Teachers, state workers will see stable health care premiums
Aug. 12, 2018
ATLANTA (AP) — Georgia teachers and state employees next year won't see the types of rising health care costs seen in many industries in recent years — at least not in 2019.
The Georgia Department of Community Health recently got approval from its board to keep premiums flat for the upcoming year for teachers and state employees.
Teachers and state workers also won't see an increase in deductibles or co-pays, The Atlanta Journal-Constitution reported .
The agency runs the 650,000-member State Health Benefit Plan.
Some education and state government retirees in the $3.2 billion plan will see their Medicare Advantage rates jump, while others will experience decreases or no changes, based on the type of plan they choose.
The program — which is funded by taxpayers and premiums paid by those who are covered — would also add enhanced mental health benefits and had begun a weight-loss pilot program, said Jeff Rickman, who oversees the state health plan.
"We've had some good years in the financial stability of the plan overall," Rickman told the board at a recent meeting.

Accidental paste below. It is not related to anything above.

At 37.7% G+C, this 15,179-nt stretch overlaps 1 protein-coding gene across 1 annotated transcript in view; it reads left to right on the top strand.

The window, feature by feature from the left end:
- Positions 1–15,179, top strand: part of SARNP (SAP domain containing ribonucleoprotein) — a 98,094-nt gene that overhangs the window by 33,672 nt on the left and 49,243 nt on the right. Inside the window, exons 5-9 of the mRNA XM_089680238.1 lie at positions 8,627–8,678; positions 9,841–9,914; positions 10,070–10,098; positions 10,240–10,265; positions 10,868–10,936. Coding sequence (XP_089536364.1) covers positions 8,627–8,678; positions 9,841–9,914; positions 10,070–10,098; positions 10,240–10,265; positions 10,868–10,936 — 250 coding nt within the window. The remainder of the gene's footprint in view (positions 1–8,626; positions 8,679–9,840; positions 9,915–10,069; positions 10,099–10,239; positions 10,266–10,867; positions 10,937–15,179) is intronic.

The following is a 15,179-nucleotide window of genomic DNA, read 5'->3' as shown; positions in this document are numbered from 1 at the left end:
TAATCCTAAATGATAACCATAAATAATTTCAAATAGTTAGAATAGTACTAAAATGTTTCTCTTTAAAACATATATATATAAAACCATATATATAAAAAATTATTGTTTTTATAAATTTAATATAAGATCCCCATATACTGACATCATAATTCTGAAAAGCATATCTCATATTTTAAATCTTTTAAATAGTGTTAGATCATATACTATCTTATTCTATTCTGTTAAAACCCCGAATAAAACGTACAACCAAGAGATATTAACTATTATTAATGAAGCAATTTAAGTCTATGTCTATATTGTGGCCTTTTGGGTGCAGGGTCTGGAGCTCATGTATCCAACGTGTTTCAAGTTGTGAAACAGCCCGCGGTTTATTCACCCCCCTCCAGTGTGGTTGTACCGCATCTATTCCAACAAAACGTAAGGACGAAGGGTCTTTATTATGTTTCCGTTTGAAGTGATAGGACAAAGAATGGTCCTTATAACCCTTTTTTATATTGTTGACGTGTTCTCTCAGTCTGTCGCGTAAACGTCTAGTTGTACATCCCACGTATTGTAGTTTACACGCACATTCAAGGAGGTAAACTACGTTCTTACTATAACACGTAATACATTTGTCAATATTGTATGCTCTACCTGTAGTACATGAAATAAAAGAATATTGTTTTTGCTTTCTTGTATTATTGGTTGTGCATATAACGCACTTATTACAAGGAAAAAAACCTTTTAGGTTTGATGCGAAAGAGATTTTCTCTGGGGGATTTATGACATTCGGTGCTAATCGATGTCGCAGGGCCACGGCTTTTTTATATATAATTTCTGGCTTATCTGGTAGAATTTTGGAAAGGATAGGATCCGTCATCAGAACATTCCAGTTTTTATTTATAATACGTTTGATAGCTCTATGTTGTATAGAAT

Last year, officials were projecting a $242 million shortfall for the plan in fiscal 2020 if no changes were made.
However, Rickman said the agency has seen cost savings in several areas, including by changing the manager of pharmacy benefits for plan members.
Some plan members said they expected favorable news because 2018 is an election year, when voters will choose a new governor, lieutenant governor and General Assembly.
At a similar meeting in 2014 — the last time there were elections for statewide offices — officials announced that premiums would remain the same or even go down for some plan members. That meeting was held after months of protest by teachers, state employees and retirees over changes in the plan.
"We are pleased that the costs of and services provided by the SHBP will at least remain stable for this upcoming (election) year," Cobb County educator John Palmer, a spokesman for Teachers Rally to Advocate for Georgia Insurance Choices, wrote in an email to the Journal-Constitution.
"However, even though we have built back the plan reserves and the economy is booming, the state has not restored any of the cuts to the plan designs and price structure that we were told were necessary during the recession," Palmer added.
About 650,000 teachers, state employees, retirees and family members receive their health insurance through the State Health Benefit Plan.
Information from: The Atlanta Journal-Constitution, http://www.ajc.com